Take a long, but not lingering, look at nudity



“I have nothing against body painting at Fantasy Fest,” declared former City Commissioner Bill Verge at the public lectern. “However, I’ve never thought of going down there in body paint myself —”

“Thank you,” said Mayor Craig Cates (laughter).

“At least not right now,” continued Verge. “You know what cold temperatures can do to certain body parts” (more laughter). “Commissioner Clayton Lopez of course, never has that problem” (extended laughter).

We knew from the moment when Coast Guard Chaplain Lt. Peter Dietz gave his invocation at the meeting’s outset and mentioned Mardi Gras that we could be in for a racy time.

The only other big event at Tuesday’s City Commission meeting at Old City Hall was discussion of a Vietnam War memorial proposed for Bayview Park.

“This is long overdue,” said Commissioner Jimmy Weekley, echoed by John Dick, county school board member who served in Vietnam as a post commander. The emotion implicit in the topic could clearly be heard in the confession of a high-ranked veteran that his healing from the war only came when he heard the words, “we were not at war with the enemy but with ourselves.”

The proposal for a granite memorial in Bayview Park sponsored by Mayor Cates and Commissioner Billy Wardlow and designed by architect Bert Bender who donated his work, passed unanimously and the hall emptied like the departure of a platoon back to barracks. “Booyah!” boomed Commissioner Mark Rossi.

Then Weekley’s proposed ordinance to amend chapter 42 (“miscellaneous offenses”) of the city’s code of ordinances by revising the definition of body painting in section 42-9, came up for its first reading.

Weekley himself was nakedly honest from the beginning. Sloan Bashinsky, whose run against him for his seat in the past, pondered whether the commissioner had had a religious conversion to be raising the nudity issue after ignoring it during past Fantasy Fests. “I’m not born again,” said Weekley.

The images got a bump up with a reminiscence from another citizen who said she’d used to like attending the Fantasy Fest parade all dressed up, “not too fancy” until that time when she saw, just ahead of her, “two young kids, 5 or 6 years old, their parents drunk,” who all came up against a man “maybe 400 pounds and almost naked but wearing rubber male parts,” she recounted. “I spun the kids around and offered them candy while this man shook his appendage at me and spilled a drink on me. I was so angry. My $100 outfit was ruined.”

She thanked Weekley for proposing a revision to the ordinance and thanked former Harry Bethel for writing a letter that had brought the problem to the public’s attention.

But what problem exactly? Another member of the public, John Walsh, pointed out that trying to change the rules about body painting is “like stopping drive-by shootings by changing the speed limit.” Florida already has “a tyrannical nudity law” and to load the statute to specify, for example, the painting of breasts, is “discriminatory against women.”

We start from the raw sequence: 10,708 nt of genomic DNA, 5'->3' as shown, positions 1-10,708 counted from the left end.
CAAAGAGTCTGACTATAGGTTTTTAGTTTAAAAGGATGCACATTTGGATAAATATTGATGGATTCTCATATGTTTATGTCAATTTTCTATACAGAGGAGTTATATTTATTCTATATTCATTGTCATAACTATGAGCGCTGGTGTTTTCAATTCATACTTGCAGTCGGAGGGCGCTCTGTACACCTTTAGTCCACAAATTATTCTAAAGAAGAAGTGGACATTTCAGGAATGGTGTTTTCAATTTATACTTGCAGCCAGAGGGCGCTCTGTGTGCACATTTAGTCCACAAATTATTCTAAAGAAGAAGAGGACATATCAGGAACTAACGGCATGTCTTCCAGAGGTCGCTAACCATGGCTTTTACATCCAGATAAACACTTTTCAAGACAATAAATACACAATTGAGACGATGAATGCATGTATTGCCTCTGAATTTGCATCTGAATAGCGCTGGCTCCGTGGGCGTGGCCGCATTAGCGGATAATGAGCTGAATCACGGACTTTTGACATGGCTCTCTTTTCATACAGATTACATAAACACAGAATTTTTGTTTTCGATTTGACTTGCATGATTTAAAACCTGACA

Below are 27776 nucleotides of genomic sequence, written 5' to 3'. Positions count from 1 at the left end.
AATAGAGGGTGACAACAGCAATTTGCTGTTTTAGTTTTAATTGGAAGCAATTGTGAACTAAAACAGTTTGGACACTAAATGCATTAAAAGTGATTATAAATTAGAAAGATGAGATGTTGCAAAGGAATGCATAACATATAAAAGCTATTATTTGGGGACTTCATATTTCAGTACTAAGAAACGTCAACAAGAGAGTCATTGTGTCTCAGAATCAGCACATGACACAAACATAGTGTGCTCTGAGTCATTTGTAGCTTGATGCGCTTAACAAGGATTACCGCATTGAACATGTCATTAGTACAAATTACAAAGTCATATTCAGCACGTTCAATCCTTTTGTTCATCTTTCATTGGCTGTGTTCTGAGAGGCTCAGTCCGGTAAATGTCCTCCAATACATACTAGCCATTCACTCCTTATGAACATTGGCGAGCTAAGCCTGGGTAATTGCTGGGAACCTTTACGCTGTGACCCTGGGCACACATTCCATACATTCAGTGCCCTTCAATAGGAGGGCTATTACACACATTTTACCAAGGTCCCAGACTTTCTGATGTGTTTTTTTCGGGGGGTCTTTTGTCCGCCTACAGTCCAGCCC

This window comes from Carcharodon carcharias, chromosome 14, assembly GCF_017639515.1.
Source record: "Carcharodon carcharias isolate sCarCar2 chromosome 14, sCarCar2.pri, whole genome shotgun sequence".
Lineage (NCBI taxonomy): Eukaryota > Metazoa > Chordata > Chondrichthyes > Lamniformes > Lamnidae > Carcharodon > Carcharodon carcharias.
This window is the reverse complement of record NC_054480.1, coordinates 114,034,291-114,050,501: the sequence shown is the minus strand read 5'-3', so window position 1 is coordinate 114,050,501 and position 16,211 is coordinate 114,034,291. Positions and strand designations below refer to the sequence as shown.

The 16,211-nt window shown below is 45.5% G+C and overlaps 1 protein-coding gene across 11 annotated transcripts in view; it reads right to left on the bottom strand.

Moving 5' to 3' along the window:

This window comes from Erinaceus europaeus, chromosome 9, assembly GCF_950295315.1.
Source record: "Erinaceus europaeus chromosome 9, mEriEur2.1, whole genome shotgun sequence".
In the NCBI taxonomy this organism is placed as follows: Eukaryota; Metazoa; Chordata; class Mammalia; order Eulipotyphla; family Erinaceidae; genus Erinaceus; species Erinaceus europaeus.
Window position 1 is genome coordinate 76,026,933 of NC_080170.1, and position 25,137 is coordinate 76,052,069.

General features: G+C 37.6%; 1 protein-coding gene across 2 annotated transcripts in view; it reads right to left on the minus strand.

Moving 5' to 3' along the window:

This effort to revise the ordinance came about, explained Weekley, because of a number of complaints two years ago concerning a body-painted naked man sighted in Publix. “It gets worse every year. The commission has a right to declare community standards. We won’t lose any visitors because of it.”

Weekley intriguingly unveiled his mind. “Sex on the beach — I’m not against that,” he said, “provided it’s not visible. But Fantasy Fest has gotten more and more raunchy, you know? We need to reel it in.”

Market Share (which promotes Fantasy Fest but does not run it aside from the parade) is “not responsible,” continued the commissioner, “and let’s not blame the Chamber of Commerce either. But everyone agrees that we have to do something.”

“We already have an ordinance to prevent sex acts in the street,” said Commissioner Tony Yaniz. “I don’t condone any of it. And I agree with you about the problems, but a revised ordinance has nothing to do with it. This is really all about breasts. “So I’m opposed to this proposal. I don’t believe naked breasts are debauchery.”

Police Chief Donie Lee told the commissioners that prosecuting offenders would not help anyone, least of all the police who’d waste valuable time writing tickets or taking offenders to the detention center (there are only 130 officers, not all from Key West, on duty to police a crowd of tens of thousands.)

Mayor Cates then invoked a mental picture, with vigorous nods of agreement from Yaniz, of that very first Fantasy Fest parade all those years ago, when a lady called Sister, seated on the hood of a car, had not a stich on and wore nothing but silver paint.

By this time, Weekley felt it politic to withdraw his proposal. So in the wink of an eye, he stripped it from the agenda.






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